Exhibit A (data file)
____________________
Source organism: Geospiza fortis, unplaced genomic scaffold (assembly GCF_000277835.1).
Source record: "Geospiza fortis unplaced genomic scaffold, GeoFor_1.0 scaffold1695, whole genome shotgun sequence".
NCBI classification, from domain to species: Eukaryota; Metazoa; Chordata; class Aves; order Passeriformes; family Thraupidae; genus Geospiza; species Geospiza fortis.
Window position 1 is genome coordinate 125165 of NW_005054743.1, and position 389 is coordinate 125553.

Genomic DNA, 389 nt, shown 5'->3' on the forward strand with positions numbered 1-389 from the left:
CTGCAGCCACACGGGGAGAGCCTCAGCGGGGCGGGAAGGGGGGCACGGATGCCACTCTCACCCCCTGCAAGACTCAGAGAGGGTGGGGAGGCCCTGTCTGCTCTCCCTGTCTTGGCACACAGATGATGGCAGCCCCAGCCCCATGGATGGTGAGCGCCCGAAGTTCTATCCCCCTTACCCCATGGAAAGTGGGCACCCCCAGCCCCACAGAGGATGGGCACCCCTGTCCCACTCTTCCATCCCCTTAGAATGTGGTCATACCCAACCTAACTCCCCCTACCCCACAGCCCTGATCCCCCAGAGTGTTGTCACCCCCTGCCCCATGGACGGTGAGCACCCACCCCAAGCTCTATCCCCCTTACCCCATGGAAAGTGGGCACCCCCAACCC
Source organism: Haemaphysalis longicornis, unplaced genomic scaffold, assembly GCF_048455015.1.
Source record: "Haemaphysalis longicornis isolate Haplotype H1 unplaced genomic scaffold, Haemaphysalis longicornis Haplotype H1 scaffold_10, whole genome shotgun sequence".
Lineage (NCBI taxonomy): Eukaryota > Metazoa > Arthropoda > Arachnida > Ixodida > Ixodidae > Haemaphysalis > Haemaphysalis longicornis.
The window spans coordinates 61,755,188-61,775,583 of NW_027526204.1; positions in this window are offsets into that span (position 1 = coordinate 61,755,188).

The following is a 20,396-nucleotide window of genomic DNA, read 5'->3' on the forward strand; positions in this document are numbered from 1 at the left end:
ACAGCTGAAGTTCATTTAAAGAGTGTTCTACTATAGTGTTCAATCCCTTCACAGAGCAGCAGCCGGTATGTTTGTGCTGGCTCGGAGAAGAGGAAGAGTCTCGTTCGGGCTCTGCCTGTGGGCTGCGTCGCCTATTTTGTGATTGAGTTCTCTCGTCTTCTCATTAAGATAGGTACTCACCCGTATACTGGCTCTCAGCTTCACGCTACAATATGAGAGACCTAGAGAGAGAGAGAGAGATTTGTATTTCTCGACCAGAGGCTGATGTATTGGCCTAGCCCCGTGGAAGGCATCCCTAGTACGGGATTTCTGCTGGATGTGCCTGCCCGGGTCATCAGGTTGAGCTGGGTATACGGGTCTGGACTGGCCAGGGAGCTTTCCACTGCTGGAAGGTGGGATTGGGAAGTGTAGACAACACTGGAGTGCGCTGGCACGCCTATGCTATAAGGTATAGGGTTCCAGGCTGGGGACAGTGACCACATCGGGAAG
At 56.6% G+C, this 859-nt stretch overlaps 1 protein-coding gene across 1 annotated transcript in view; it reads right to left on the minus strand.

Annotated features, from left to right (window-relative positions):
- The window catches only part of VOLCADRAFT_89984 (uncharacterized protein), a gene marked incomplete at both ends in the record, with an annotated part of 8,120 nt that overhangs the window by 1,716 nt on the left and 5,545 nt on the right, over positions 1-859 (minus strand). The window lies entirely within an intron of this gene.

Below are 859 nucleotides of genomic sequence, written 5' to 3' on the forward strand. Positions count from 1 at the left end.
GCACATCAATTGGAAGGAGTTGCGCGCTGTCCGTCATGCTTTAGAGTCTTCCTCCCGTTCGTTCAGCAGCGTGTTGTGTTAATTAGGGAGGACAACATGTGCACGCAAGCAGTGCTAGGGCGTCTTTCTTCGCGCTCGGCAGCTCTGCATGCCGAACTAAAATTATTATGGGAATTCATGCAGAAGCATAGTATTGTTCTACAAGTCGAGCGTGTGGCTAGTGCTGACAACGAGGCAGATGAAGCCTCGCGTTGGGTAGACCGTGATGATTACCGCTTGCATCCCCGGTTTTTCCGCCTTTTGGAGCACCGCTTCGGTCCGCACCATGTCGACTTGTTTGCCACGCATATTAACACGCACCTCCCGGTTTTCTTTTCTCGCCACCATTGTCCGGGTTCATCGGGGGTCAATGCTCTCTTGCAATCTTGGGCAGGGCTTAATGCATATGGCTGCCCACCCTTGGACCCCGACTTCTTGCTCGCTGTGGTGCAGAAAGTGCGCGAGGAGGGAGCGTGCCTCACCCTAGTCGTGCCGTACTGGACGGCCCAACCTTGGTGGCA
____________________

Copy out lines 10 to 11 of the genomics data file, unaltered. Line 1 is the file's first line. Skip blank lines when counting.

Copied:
The window spans coordinates 61,755,188-61,775,583 of NW_027526204.1; positions in this window are offsets into that span (position 1 = coordinate 61,755,188).

The following is a 20,396-nucleotide window of genomic DNA, read 5'->3' on the forward strand; positions in this document are numbered from 1 at the left end: